The Making of goop Beauty
When I hit send on the first goop newsletter at my kitchen counter in 2008, I had no expectations: a weekly newsletter seemed like a fun thing to do, not a serious business. Thanks to you, goop has morphed into the latter—a collective of forward-thinking, curious readers who believe that every choice counts, whether it’s about how to roast a perfect chicken, where to find the best strip mall sushi in L.A., or what face cream to buy.
Speaking of face cream, we have always been outspoken here at goop about concerns over the toxic ingredients used in personal care products—it is an industry that operates without regulation, despite mounting evidence that these known carcinogens and endocrine disruptors are having a profound influence on our health. The good thing is that many families are asking for better choices and it’s been incredible to watch businesses flourish over the years to meet the demand—incidentally, a vast majority of these companies are run by women and mothers (you can find most of these product lines in the goop Clean Beauty Shop).
13 months ago, we were given an opportunity to collaborate with Juice Beauty, a California-based company that has been making organic products for more than a decade. I jumped at the chance to build on their remarkable track record for safety and environmental protection and create a line that’s different than everything else out there—that’s essentially what I’ve spent the last 20 years trying to find. Luxurious, age-defying, powerful, and organic. And we did it: Our products deliver clinically-proven results that mirror exactly what you would find from the big guys with huge R&D budgets and no ingredient restrictions.
This was no small feat, and I’m sure I tried every last nerve of every member of the development team—but I had very clear ideas of exactly what I wanted each product to look and feel like, and how I wanted them to perform. Once we achieved the results we wanted (smoothing lines, evening and brightening tone, lightening age spots and pigmentation, deep hydration—see our clinicals, here), we moved on to aspects like texture. There was an enormous amount of back and forth; working with plant waxes is harder than working with, say, polyethelene glycol compounds (PEGs are often contaminated with known carcinogens and are commonly found in beauty products). The people at Juice are not only brilliant, they’re very patient, and went round after round with me until we got it just right. The melting cleanser had to melt perfectly, cleanse effectively, and feel amazing going on and coming off; the night cream had to be cushy and comforting and thick but not waxy; the face oil had to sink in easily and moisturize intensively at the same time. I’m sure I drove everyone crazy, but in the end, we all love what we’ve made.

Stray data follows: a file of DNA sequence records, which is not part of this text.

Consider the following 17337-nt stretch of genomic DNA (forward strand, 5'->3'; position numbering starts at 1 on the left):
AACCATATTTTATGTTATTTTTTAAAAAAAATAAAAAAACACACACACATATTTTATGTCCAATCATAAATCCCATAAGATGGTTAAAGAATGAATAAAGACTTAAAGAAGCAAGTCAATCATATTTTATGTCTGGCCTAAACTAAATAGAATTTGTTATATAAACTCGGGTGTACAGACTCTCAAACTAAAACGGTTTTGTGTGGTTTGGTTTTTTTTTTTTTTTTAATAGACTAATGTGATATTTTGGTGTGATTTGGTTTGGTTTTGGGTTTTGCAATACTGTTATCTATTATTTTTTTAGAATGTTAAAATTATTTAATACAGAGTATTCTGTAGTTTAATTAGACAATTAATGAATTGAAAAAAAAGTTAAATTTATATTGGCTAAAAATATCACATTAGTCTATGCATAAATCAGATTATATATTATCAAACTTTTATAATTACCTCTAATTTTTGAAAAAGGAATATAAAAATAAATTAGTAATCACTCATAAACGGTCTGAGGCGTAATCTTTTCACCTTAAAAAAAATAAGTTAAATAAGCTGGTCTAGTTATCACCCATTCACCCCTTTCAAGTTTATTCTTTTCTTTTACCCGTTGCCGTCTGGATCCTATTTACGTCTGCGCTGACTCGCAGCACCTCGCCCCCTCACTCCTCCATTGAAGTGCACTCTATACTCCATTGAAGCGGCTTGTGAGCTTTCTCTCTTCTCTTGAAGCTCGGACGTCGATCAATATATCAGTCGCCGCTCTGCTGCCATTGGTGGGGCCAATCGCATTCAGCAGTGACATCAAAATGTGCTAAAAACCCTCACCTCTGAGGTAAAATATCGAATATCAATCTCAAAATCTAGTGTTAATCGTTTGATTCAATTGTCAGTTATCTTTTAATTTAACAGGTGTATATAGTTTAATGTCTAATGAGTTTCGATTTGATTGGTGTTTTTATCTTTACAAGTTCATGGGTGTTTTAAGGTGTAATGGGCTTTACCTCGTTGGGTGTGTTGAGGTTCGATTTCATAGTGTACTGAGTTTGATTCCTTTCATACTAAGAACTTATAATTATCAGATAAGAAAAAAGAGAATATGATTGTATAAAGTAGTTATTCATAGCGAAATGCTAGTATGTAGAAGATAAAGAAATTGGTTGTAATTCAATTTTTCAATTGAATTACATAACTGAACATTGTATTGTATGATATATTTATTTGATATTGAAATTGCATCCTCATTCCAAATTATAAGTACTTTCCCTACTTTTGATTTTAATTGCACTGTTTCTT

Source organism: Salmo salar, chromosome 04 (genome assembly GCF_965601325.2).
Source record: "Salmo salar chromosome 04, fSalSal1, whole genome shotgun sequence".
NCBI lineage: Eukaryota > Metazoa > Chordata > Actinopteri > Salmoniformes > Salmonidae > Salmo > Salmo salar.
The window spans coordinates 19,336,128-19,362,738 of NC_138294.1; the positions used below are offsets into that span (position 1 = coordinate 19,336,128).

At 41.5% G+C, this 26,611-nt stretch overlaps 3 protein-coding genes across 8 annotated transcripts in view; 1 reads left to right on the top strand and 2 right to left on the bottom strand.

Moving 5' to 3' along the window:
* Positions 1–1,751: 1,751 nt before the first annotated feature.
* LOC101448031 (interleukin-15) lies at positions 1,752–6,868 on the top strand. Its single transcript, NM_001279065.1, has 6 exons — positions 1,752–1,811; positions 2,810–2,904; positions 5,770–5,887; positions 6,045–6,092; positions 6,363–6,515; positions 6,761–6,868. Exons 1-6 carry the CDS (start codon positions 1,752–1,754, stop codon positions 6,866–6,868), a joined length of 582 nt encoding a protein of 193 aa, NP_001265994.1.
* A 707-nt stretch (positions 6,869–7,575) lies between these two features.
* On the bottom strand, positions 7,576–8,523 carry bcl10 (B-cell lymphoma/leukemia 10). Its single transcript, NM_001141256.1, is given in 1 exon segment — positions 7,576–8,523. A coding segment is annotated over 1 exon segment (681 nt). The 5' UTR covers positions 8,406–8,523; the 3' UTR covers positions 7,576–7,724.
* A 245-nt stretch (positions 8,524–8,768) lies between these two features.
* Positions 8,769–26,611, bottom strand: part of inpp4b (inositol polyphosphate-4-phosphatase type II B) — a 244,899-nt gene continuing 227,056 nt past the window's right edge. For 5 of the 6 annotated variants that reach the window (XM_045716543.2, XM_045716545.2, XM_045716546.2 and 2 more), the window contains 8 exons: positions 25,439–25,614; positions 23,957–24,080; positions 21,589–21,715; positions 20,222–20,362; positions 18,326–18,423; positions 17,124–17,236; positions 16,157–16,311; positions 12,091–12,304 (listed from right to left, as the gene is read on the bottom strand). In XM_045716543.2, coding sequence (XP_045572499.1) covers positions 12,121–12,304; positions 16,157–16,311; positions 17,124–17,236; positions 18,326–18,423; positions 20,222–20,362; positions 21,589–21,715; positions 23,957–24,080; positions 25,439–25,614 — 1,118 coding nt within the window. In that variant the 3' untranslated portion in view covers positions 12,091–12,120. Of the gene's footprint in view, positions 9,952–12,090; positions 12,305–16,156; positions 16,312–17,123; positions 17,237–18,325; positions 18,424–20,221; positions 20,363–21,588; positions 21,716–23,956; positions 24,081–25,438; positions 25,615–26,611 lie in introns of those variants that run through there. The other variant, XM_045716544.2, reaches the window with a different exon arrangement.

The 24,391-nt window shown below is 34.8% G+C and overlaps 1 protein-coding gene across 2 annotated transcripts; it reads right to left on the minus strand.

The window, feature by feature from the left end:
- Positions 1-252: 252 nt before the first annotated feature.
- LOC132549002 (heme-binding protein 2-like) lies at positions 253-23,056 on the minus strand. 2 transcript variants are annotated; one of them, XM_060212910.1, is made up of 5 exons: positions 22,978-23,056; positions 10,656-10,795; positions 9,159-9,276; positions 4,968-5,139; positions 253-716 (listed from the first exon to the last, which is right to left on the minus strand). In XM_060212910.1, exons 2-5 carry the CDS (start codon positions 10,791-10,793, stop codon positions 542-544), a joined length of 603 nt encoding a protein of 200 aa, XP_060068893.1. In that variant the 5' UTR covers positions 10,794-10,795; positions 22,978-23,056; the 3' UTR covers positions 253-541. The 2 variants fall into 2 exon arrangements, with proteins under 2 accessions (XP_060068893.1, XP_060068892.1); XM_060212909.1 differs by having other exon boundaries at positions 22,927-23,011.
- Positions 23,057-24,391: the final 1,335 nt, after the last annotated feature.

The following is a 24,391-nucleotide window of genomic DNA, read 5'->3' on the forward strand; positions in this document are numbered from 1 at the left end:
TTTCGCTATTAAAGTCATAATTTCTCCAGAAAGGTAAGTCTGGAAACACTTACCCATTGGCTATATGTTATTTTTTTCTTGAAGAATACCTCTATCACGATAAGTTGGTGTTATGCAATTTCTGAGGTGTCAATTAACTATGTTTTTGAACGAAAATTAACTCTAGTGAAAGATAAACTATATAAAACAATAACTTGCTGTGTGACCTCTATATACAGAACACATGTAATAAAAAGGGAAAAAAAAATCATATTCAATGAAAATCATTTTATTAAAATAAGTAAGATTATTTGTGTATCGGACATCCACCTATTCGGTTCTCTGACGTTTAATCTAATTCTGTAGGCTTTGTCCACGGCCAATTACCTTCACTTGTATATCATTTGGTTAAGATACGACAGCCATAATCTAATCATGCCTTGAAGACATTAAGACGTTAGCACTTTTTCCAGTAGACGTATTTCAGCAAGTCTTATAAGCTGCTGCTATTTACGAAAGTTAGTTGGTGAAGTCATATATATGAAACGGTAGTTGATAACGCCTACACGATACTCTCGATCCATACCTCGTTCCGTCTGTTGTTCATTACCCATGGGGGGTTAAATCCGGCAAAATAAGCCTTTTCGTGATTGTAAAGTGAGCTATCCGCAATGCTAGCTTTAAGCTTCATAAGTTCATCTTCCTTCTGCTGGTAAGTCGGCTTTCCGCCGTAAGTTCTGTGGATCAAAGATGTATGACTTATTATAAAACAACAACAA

We chose organic because organic regulations actually exist; there is far greater accountability. On cosmetics, labels stating “natural” or even “non-toxic” can legally contain anything from parabens and pthlalates to lead and plastic. The term “organic” is better regulated; it means something, and requires much more transparency. With goop skincare, I wanted to be completely transparent about everything that’s in every single formula—which is the way I always hope to be treated as a consumer.
But while safety and transparency came first, it wasn’t worth making a skincare line unless it could rival the most luxurious and effective collections out there. And I think we’ve done it: We’ve made a product line that’s safe enough for our daughters, and powerful enough for those of us who have maybe spent too much time in the sun.
I made these for you, and I made them for me. And there’s more to come (we’re working on amazing things that I’m not allowed to talk about yet, but you’ll be the first to know), so stay tuned.
Reposted from: Goop.com, Gwyneth Paltrow’s blog